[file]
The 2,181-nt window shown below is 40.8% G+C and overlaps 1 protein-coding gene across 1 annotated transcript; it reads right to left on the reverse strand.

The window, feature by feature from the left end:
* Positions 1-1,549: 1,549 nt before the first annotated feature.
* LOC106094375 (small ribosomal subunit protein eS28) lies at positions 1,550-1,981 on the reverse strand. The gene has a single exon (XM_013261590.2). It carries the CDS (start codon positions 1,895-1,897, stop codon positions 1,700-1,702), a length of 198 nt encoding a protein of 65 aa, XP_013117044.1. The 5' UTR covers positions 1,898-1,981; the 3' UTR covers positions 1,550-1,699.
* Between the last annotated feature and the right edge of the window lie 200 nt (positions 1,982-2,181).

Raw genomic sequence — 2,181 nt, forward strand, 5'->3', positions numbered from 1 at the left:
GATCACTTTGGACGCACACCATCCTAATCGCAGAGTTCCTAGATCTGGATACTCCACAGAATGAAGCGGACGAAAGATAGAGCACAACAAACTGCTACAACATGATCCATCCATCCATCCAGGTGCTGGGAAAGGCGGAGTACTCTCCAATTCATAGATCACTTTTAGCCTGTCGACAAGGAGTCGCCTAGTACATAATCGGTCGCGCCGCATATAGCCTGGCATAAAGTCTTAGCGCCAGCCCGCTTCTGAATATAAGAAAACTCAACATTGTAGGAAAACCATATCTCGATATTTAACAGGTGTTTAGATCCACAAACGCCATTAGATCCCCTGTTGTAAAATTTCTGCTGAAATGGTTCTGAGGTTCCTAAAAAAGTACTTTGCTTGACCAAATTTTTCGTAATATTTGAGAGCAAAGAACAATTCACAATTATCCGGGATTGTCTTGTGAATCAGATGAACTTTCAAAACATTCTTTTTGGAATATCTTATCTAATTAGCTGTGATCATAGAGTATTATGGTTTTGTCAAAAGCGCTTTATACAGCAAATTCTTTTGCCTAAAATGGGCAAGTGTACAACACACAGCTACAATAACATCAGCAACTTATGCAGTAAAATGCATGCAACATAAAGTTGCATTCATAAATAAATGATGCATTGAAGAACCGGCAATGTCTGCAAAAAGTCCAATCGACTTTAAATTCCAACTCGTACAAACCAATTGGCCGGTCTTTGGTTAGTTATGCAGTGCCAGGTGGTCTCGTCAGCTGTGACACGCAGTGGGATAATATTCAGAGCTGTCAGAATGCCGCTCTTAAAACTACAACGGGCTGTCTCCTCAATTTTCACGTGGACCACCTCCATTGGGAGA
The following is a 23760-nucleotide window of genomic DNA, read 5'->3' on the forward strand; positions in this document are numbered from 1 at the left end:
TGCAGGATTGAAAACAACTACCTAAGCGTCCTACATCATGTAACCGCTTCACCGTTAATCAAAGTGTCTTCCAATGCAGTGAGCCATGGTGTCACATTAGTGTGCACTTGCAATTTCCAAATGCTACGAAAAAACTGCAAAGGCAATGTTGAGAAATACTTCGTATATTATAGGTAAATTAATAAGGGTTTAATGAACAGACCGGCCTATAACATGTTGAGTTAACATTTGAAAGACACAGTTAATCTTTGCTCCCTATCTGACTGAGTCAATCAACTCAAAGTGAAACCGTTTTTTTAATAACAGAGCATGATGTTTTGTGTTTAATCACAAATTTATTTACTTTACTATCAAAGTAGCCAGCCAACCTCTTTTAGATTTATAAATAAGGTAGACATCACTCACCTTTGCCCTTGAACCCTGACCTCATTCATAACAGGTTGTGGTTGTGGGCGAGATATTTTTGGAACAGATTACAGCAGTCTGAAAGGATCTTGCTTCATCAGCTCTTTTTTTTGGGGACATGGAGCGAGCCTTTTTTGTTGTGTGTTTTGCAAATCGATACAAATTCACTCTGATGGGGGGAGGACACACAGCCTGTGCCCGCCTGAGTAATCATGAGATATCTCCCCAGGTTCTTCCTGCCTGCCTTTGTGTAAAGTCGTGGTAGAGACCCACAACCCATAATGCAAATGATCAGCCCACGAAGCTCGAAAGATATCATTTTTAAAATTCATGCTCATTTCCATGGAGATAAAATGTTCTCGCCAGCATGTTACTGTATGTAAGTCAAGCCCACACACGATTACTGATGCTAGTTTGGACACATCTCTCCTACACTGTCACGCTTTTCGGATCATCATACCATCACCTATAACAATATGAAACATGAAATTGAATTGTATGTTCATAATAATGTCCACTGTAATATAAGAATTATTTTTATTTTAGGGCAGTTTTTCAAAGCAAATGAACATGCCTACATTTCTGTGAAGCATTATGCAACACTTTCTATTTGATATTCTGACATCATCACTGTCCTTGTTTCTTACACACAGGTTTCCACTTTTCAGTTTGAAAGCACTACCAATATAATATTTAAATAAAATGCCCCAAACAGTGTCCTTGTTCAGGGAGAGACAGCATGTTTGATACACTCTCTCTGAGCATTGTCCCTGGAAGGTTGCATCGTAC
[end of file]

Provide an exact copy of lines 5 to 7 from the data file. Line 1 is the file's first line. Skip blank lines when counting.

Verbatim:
* Between the last annotated feature and the right edge of the window lie 200 nt (positions 1,982-2,181).

Raw genomic sequence — 2,181 nt, forward strand, 5'->3', positions numbered from 1 at the left:
GATCACTTTGGACGCACACCATCCTAATCGCAGAGTTCCTAGATCTGGATACTCCACAGAATGAAGCGGACGAAAGATAGAGCACAACAAACTGCTACAACATGATCCATCCATCCATCCAGGTGCTGGGAAAGGCGGAGTACTCTCCAATTCATAGATCACTTTTAGCCTGTCGACAAGGAGTCGCCTAGTACATAATCGGTCGCGCCGCATATAGCCTGGCATAAAGTCTTAGCGCCAGCCCGCTTCTGAATATAAGAAAACTCAACATTGTAGGAAAACCATATCTCGATATTTAACAGGTGTTTAGATCCACAAACGCCATTAGATCCCCTGTTGTAAAATTTCTGCTGAAATGGTTCTGAGGTTCCTAAAAAAGTACTTTGCTTGACCAAATTTTTCGTAATATTTGAGAGCAAAGAACAATTCACAATTATCCGGGATTGTCTTGTGAATCAGATGAACTTTCAAAACATTCTTTTTGGAATATCTTATCTAATTAGCTGTGATCATAGAGTATTATGGTTTTGTCAAAAGCGCTTTATACAGCAAATTCTTTTGCCTAAAATGGGCAAGTGTACAACACACAGCTACAATAACATCAGCAACTTATGCAGTAAAATGCATGCAACATAAAGTTGCATTCATAAATAAATGATGCATTGAAGAACCGGCAATGTCTGCAAAAAGTCCAATCGACTTTAAATTCCAACTCGTACAAACCAATTGGCCGGTCTTTGGTTAGTTATGCAGTGCCAGGTGGTCTCGTCAGCTGTGACACGCAGTGGGATAATATTCAGAGCTGTCAGAATGCCGCTCTTAAAACTACAACGGGCTGTCTCCTCAATTTTCACGTGGACCACCTCCATTGGGAGA